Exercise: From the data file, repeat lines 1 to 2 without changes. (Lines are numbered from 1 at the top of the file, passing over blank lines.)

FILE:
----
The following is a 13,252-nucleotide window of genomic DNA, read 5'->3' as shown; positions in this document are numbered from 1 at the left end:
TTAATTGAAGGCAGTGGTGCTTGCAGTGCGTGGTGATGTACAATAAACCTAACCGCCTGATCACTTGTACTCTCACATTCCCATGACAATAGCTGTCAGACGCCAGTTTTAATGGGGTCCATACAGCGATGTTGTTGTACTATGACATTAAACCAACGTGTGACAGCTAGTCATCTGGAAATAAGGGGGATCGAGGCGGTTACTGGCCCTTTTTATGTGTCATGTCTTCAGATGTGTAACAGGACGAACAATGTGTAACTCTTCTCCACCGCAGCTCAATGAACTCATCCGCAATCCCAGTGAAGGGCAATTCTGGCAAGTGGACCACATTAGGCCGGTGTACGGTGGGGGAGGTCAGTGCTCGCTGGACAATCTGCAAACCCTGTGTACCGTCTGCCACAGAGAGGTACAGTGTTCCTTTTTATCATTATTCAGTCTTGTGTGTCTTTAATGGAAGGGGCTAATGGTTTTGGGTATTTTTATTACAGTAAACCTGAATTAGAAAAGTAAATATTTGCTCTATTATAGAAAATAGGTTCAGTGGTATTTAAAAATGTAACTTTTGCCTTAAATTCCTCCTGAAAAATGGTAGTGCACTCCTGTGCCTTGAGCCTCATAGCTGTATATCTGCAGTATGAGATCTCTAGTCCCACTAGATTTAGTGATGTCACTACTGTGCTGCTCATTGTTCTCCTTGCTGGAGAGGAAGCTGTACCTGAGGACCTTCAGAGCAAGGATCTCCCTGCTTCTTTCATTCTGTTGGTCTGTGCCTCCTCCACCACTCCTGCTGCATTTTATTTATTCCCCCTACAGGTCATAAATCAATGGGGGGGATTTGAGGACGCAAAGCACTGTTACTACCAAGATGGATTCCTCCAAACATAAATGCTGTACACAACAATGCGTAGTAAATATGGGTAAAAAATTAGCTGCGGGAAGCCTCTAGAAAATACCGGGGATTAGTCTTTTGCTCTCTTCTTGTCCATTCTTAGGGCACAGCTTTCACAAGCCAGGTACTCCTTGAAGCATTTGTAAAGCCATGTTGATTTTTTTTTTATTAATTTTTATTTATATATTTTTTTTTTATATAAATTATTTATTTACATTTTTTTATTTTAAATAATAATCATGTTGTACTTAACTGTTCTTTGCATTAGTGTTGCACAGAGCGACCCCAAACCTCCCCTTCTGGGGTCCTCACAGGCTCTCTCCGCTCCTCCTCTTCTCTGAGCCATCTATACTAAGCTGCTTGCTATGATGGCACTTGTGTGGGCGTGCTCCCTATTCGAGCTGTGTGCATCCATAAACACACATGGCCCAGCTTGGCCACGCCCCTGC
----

The following is a 13,252-nucleotide window of genomic DNA, read 5'->3' as shown; positions in this document are numbered from 1 at the left end:
TTAATTGAAGGCAGTGGTGCTTGCAGTGCGTGGTGATGTACAATAAACCTAACCGCCTGATCACTTGTACTCTCACATTCCCATGACAATAGCTGTCAGACGCCAGTTTTAATGGGGTCCATACAGCGATGTTGTTGTACTATGACATTAAACCAACGTGTGACAGCTAGTCATCTGGAAATAAGGGGGATCGAGGCGGTTACTGGCCCTTTTTATGTGTCATGTCTTCAGATGTGTAACAGGACGAACAATGTGTAACTCTTCTCCACCGCAGCTCAATGAACTCATCCGCAATCCCAGTGAAGGGCAATTCTGGCAAGTGGACCACATTAGGCCGGTGTACGGTGGGGGAGGTCAGTGCTCGCTGGACAATCTGCAAACCCTGTGTACCGTCTGCCACAGAGAGGTACAGTGTTCCTTTTTATCATTATTCAGTCTTGTGTGTCTTTAATGGAAGGGGCTAATGGTTTTGGGTATTTTTATTACAGTAAACCTGAATTAGAAAAGTAAATATTTGCTCTATTATAGAAAATAGGTTCAGTGGTATTTAAAAATGTAACTTTTGCCTTAAATTCCTCCTGAAAAATGGTAGTGCACTCCTGTGCCTTGAGCCTCATAGCTGTATATCTGCAGTATGAGATCTCTAGTCCCACTAGATTTAGTGATGTCACTACTGTGCTGCTCATTGTTCTCCTTGCTGGAGAGGAAGCTGTACCTGAGGACCTTCAGAGCAAGGATCTCCCTGCTTCTTTCATTCTGTTGGTCTGTGCCTCCTCCACCACTCCTGCTGCATTTTATTTATTCCCCCTACAGGTCATAAATCAATGGGGGGGATTTGAGGACGCAAAGCACTGTTACTACCAAGATGGATTCCTCCAAACATAAATGCTGTACACAACAATGCGTAGTAAATATGGGTAAAAAATTAGCTGCGGGAAGCCTCTAGAAAATACCGGGGATTAGTCTTTTGCTCTCTTCTTGTCCATTCTTAGGGCACAGCTTTCACAAGCCAGGTACTCCTTGAAGCATTTGTAAAGCCATGTTGATTTTTTTTTTATTAATTTTTATTTATATATTTTTTTTTTATATAAATTATTTATTTACATTTTTTTATTTTAAATAATAATCATGTTGTACTTAACTGTTCTTTGCATTAGTGTTGCACAGAGCGACCCCAAACCTCCCCTTCTGGGGTCCTCACAGGCTCTCTCCGCTCCTCCTCTTCTCTGAGCCATCTATACTAAGCTGCTTGCTATGATGGCACTTGTGTGGGCGTGCTCCCTATTCGAGCTGTGTGCATCCATAAACACACATGGCCCAGCTTGGCCACGCCCCTGC